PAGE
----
Many of us who live in the Americas have a background rooted in Europe, Africa, Asia and/or the Middle East. We might even have a mix of two or more of those origins embedded in our DNA. However, I dare say we are not only defined by how we look, but we are greatly influenced by traditions, culture and environment of the place where we live. Puerto Rico has a very particular mix of Spanish (European)/African/Native Taino Indians that has defined our musical, literary, and culinary identity over the last 500 years. Also, people who lived in Mediterranean islands like Corsica and Mallorca, where lured to Puerto Rico to work the coffee and sugar cane fields. In more recent history (since 1898), you must add to the equation, the inevitable influences of the United States of America as a consequence of the Hispanic American War and Treaty of Paris 1898.
My grandfather was born in Ponce, Puerto Rico but as a young child, his parents decided to return to live in Mallorca, where he remained until his early twenties. My father is the first generation that was born AND raised in Puerto Rico. Although some of his ancestors had been going back and forth between Spain and Puerto Rico during the late 19th century in pursuit of prosperity, my paternal grandparent’s generation was the first one to stay for good in the Caribbean. Hence, all of the direct descendants of Bartolo and Chelo born and raised on the island are by definition and idiosyncrasy; Puerto Rican.
Although I have been influenced throughout my life by travel and Old world family traditions (my Spanish grandparents lived to be 80 and 94 and thankfully, my Puerto Rican grandparents are still alive!), I consider myself Puerto Rican in every aspect. Simply, I love our food, my hips cannot contain themselves to the sound of our music, I grew up with stories about pirates and taino legends, I start to recite a rhyme whenever I hear the word “bomba!”, my favorite time of the year in Puerto Rico is Christmas season and the island’s sun, mountains and ocean give me energy and peace. I embrace my Puerto Rican heritage with all that it entails; the good, the bad and the ugly.
During a business meeting the other day, I met someone who stated in casual conversation that he was italian. I asked him (in italian) from which part of Italy he hailed from and he immediately corrected his statement saying that his great grandfather emmigrated to PR, but he had never visited Italy or spoke the language. This got me thinking, it would have never occurred to me to say that I am from Spain just because my ancestors were Spaniards. Heck, I don’t even speak like Spaniards do! Every single time I have been asked where I am from, the indisputable answer has been; Puerto Rico.
In my family circle, I am the one who is always interrogating the elders, documenting family trees and keeping in touch with the new generations of cousins that have spilled all over the world, (I am thankful for technology with that!). I have found that in many of the family stories, the protagonists, who ventured on a boat to an uncertain future at the other side of the world, some by strong will and necessity and others by accident, consequently ended up making a living and establishing their families in America, since very few decided to return to “La Madre Patria”.
In recent years, my mother (if you ask her where she is from, she will say from Ponce before saying from Puerto Rico, but that is another story that only locals will understand, Je!), whose side of he family also has its roots in Spain but whose ancestors landed in PR more than 3 generations ago in the 1800’s and currently has no ties to relatives in the Iberian Peninsula, had been planning a family trip to celebrate their 45th wedding anniversary to the island of Mallorca. She had been unsuccessful due to conflicting schedules and unexpected situations, until last April (2014) when she made a quick survey among her children about dates and availability and EVERYONE could escape the last week of May. Immediately, she called her personal travel agent (Me!) and the plane tickets were bought, the 6 bedroom house and 2 minivans rented and our Mallorcan cousins notified about our imminent arrival.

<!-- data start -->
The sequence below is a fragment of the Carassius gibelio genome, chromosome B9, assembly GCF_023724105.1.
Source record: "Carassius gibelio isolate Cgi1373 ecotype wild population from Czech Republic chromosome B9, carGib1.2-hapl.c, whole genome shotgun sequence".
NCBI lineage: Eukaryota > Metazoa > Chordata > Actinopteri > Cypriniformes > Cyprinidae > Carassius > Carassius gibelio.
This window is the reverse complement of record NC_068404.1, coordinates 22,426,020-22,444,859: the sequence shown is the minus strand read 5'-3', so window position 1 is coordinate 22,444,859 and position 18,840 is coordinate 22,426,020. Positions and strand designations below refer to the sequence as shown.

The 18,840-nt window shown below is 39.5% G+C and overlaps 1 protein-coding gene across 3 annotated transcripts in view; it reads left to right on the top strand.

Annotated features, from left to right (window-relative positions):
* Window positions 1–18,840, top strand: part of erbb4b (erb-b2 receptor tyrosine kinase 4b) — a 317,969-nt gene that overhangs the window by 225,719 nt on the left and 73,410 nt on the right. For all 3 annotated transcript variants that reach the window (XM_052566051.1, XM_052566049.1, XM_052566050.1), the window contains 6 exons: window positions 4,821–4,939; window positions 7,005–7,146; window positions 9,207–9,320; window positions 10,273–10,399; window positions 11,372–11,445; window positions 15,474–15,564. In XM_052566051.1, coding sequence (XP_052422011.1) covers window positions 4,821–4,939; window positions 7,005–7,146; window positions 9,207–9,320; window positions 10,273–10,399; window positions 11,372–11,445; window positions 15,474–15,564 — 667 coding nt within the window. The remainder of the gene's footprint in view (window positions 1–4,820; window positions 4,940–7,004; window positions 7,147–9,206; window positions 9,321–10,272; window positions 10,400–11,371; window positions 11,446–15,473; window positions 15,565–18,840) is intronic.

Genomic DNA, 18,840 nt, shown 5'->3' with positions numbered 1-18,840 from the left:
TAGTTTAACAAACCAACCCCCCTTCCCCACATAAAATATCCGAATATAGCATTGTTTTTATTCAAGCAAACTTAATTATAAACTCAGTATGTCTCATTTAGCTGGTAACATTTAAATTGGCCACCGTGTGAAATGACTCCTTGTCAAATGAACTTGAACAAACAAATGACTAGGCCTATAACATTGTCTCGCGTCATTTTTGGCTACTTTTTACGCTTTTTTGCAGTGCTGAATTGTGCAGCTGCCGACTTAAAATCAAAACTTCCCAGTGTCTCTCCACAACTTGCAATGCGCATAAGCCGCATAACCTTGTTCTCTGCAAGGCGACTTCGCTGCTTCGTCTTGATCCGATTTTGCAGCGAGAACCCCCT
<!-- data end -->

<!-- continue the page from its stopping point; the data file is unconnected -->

My father still has aunts, first cousins and other more distant relatives living there, so it was very exciting to go visit with my husband, children and for them to meet the new generation of cousins at the other side of the Atlantic. Certainly, as we gathered on a beautiful chilly Sunday afternoon, at first most of them where strangers to some of us, but soon we all felt a sort of kinship, a generational bond that brought us together in celebration and lively conversation. The wine kept flowing and the appetizers started to run out. It’s no cliché that time flies while you are having fun! The party lasted longer than expected, so Emilio and Toni headed to a restaurant at the port called Barlovento to buy traditional bomba rice paellas to fill our tummies. The paellas were exquisite, everyone had seconds! Toni explained to us that they accompany paella with strips of crisp cubanel peppers. I guess in Rome, do as Romans do!
Our beautiful rental home was located on a cliff at Port d’Andratx, a quaint coastal town on the western tip of the island with lovely restaurants, stores and cafés facing the bay. It was delightful to watch every afternoon when the fishermen would come back to port in their liners with the catch of the day followed by a flock of seagulls eating the scraps they threw overboard as they were cleaning the fish. Also, the children enjoyed feeding the ducks and swans at the estuary, the public playground, the Club de Vela, snacking on local pastries at La Consignia and of course the popular gelats (ice cream) that they pleaded for almost every afternoon. We were pleasantly surprised that supermarkets do not give out plastic bags. If you don’t bring your reusable ones, you must pay almost an Euro for each bag you use. We also visited Palma, Valdemossa, Estellens and of course, Soller, where my family comes from. It is not strange to see large groups of germans, british and/or scandinavians in Mallorca. During the past few decades, Mallorca is their destination of choice.